Neurobiology and the Hierarchical Taxonomy of Psychopathology: Progress toward ontogenetically informed and clinically useful nosology

Emily R. Perkins, Keanan J. Joyner, Christopher J. Patrick, Bruce D. Bartholow, Robert D. Latzman, Colin G. DeYoung, Roman Kotov, Ulrich Reininghaus, Samuel E. Cooper, Mohammad H. Afzali, Anna R. Docherty, Michael N. Dretsch, Nicholas R. Eaton, Vina M. Goghari, John D. Haltigan, Robert F. Krueger, Elizabeth A. Martin, Giorgia Michelini, Anthony C. Ruocco, Jennifer L. TackettNoah C. Venables, Irwin D. Waldman, David H. Zald

Research output: Contribution to journalArticlepeer-review

4 Scopus citations

Abstract

The Hierarchical Taxonomy of Psychopathology (HiTOP) is an empirical structural model of psychological symptoms formulated to improve the reliability and validity of clinical assessment. Neurobiology can inform assessments of early risk and intervention strategies, and the HiTOP model has greater potential to interface with neurobiological measures than traditional categorical diagnoses given its enhanced reliability. However, one complication is that observed biological correlates of clinical symptoms can reflect various factors, ranging from dispositional risk to consequences of psychopathology. In this paper, we argue that the HiTOP model provides an optimized framework for conducting research on the biological correlates of psychopathology from an ontogenetic perspective that distinguishes among indicators of liability, current symptoms, and consequences of illness. Through this approach, neurobiological research can contribute more effectively to identifying individuals at high dispositional risk, indexing treatment-related gains, and monitoring the consequences of mental illness, consistent with the aims of the HiTOP framework.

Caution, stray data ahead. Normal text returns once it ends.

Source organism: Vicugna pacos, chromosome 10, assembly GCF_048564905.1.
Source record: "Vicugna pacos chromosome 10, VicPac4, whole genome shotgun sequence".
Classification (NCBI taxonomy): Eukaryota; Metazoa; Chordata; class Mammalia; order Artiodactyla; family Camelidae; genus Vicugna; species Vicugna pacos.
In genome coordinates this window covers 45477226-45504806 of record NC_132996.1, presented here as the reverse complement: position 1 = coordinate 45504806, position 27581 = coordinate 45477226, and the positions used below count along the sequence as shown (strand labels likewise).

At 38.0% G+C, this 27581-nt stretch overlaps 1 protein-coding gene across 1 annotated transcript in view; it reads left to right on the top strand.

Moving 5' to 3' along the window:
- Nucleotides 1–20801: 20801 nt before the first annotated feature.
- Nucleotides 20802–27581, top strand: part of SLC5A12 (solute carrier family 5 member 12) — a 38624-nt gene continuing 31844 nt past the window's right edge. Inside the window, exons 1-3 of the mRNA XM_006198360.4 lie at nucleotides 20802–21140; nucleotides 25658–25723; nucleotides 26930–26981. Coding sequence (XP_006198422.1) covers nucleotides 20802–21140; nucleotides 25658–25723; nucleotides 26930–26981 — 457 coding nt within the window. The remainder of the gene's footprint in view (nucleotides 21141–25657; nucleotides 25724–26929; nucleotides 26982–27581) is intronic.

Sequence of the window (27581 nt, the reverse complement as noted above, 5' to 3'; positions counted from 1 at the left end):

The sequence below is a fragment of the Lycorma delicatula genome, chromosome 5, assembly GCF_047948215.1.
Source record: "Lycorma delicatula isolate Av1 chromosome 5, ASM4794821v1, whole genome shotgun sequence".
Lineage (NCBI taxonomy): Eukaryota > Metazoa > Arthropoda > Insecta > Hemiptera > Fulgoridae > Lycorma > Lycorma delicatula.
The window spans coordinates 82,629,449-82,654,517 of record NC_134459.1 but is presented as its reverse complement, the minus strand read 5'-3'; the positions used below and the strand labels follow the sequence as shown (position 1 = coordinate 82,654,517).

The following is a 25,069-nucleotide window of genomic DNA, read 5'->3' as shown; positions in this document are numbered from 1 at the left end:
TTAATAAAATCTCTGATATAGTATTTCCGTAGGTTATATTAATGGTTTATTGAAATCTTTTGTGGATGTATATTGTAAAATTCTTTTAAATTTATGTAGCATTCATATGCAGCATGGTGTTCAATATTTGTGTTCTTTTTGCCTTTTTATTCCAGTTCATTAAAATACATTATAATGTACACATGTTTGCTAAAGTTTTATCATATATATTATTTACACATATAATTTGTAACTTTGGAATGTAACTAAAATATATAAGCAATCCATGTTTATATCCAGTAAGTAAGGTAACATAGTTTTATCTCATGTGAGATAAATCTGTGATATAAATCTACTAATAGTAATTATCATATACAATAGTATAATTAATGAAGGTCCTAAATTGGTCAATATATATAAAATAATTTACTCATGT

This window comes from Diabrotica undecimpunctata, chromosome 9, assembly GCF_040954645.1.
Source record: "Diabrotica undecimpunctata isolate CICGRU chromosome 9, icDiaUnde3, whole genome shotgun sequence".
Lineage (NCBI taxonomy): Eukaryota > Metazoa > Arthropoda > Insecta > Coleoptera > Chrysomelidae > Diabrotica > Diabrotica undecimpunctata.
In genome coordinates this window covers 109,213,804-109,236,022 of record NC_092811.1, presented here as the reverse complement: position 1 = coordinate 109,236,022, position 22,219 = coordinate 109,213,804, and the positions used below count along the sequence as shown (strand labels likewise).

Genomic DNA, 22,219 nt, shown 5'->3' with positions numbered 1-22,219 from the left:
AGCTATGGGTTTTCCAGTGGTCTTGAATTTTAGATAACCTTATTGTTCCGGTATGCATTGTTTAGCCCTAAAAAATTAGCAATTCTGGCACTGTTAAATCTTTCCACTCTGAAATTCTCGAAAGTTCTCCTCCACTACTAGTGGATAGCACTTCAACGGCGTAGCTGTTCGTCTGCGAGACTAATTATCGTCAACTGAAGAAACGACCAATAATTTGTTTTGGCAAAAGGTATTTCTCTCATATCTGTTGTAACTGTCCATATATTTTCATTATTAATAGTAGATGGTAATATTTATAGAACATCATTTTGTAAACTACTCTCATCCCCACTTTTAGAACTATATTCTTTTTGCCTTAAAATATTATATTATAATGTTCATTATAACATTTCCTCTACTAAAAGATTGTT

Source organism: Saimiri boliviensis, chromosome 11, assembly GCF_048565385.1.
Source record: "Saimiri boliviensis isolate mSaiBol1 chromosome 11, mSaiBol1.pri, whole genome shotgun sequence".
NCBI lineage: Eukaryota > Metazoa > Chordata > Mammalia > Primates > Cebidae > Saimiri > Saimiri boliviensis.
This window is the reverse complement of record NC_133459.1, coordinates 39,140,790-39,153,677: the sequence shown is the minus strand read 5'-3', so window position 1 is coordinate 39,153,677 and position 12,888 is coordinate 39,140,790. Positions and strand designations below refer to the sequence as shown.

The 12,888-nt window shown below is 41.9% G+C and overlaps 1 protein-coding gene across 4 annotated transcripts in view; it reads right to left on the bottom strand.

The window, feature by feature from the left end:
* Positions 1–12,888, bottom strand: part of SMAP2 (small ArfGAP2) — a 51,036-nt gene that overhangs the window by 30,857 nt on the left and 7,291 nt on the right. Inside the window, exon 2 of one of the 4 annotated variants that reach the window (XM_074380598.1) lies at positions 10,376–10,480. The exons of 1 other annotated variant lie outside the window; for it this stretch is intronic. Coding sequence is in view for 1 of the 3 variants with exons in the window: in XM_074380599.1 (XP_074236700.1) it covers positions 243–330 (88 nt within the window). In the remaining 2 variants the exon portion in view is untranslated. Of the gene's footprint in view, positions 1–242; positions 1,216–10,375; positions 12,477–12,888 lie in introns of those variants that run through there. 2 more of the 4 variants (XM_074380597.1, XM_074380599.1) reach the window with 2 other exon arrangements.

Original languageEnglish (US)
Pages (from-to)51-63
Number of pages13
JournalDialogues in Clinical Neuroscience
Volume22
Issue number1
DOIs
StatePublished - Mar 2020

Bibliographical note

Funding Information:
This work was supported by National Institute of Mental Health grants F31MH122096 (ERP) and T32MH93311-08 (ERP); a Ford Foundation Predoctoral Fellowship administered by the National Academies of Sciences, Engineering, and Medicine (KJJ); US Army grant W911NF-14-1-0018 (CJP); DFG Heisenberg Professorship 389624707 (UR); and Province of Ontario Ministry of Research and Innovation Early Researcher Award ER14-10-185 (ACR). ACR is also a University of Toronto Scarborough Research Excellence Faculty Scholar. The content of this paper is solely the responsibility of the authors and does not necessarily reflect the official views of the US Government, National Institutes of Health, Department of Defense, Department of the Army, Department of Veterans Affairs, or US Recruiting Command. Funding sources had no role in the study design, in the collection, analysis, and interpretation of data, in the writing of the report, or in the decision to submit the article for publication. ACR has received consulting fees from System Analytic; the other authors have no financial disclosures or competing interests. ERP, KJJ, and CJP contributed to the initial composition of the manuscript. All other authors contributed to revision of the manuscript, adding important intellectual content; members of the HiTOP Neurobiology Workgroup are listed by contribution (RDL to UR) and subsequently in alphabetical order (MHA to DHZ). The authors wish to thank two anonymous reviewers and Nancy J. Reed, MD, for their helpful input on earlier drafts of the manuscript.

Publisher Copyright:
© 2019, AICH - Servier Group

Keywords

  • Dimensional
  • Hierarchical Taxonomy of Psychopathology
  • Liability
  • Neurobiology
  • Ontogenetic
  • Psychopathology
  • RDoC

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